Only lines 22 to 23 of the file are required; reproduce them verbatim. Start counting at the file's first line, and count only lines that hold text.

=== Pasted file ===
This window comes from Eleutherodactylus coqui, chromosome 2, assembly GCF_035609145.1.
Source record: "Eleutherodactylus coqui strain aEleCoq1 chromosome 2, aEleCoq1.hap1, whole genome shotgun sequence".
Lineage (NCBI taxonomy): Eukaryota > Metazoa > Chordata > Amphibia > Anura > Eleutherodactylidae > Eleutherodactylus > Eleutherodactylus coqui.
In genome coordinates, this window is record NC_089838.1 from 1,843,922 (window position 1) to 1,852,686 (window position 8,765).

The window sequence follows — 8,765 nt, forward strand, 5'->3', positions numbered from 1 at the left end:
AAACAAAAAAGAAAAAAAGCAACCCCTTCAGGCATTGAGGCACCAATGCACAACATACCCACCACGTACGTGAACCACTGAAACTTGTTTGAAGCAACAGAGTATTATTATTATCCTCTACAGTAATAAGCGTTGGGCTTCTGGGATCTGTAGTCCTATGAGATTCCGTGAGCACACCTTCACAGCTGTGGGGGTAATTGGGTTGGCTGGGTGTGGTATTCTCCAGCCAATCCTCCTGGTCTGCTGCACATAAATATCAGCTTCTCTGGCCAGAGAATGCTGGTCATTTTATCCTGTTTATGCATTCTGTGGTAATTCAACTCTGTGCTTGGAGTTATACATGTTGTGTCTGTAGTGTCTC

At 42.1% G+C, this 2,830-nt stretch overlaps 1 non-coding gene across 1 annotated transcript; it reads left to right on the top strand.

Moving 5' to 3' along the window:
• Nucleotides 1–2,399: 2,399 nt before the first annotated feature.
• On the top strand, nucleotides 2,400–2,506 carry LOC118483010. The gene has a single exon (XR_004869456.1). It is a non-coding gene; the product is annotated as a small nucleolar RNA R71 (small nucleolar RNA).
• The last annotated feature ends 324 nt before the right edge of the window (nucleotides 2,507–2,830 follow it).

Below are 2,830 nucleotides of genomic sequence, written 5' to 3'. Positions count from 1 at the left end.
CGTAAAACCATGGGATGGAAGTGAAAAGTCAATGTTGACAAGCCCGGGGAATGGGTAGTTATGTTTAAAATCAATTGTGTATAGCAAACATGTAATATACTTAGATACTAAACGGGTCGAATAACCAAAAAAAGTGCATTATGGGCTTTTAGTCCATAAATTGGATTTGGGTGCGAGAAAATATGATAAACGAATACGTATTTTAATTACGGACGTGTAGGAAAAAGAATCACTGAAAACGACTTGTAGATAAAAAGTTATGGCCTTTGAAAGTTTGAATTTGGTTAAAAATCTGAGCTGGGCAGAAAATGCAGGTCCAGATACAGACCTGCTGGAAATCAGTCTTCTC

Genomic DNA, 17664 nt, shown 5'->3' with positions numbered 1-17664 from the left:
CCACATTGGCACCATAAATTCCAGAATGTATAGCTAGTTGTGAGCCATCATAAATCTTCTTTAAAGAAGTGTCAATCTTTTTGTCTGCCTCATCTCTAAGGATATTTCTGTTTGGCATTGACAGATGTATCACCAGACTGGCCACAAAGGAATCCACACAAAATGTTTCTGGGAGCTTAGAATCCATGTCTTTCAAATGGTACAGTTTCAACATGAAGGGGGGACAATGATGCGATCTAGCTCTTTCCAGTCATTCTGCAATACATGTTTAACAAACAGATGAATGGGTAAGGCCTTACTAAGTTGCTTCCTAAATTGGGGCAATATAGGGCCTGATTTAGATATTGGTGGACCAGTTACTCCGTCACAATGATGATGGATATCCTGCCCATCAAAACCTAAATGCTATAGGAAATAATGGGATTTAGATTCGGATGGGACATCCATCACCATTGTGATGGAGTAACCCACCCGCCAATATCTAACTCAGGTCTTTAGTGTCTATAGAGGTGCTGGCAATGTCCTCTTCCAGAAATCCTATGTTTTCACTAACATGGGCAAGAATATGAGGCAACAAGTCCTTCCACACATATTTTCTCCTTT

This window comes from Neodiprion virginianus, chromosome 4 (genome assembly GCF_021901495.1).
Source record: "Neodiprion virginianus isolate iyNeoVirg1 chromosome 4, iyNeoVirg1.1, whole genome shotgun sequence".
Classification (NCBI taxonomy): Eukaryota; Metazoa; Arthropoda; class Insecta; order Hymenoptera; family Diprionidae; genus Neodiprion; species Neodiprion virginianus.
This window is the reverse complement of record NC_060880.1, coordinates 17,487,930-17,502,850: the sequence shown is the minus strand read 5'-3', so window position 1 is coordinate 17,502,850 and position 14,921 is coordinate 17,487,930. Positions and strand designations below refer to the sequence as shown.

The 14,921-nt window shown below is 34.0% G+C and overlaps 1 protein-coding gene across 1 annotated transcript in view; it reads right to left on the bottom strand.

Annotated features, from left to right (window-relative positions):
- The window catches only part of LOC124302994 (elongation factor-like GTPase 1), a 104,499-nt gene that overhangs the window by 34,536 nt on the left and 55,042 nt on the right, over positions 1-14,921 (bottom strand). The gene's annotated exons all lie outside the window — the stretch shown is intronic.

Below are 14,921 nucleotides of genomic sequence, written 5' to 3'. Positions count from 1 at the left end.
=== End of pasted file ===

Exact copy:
- The window catches only part of LOC124302994 (elongation factor-like GTPase 1), a 104,499-nt gene that overhangs the window by 34,536 nt on the left and 55,042 nt on the right, over positions 1-14,921 (bottom strand). The gene's annotated exons all lie outside the window — the stretch shown is intronic.

Below are 14,921 nucleotides of genomic sequence, written 5' to 3'. Positions count from 1 at the left end.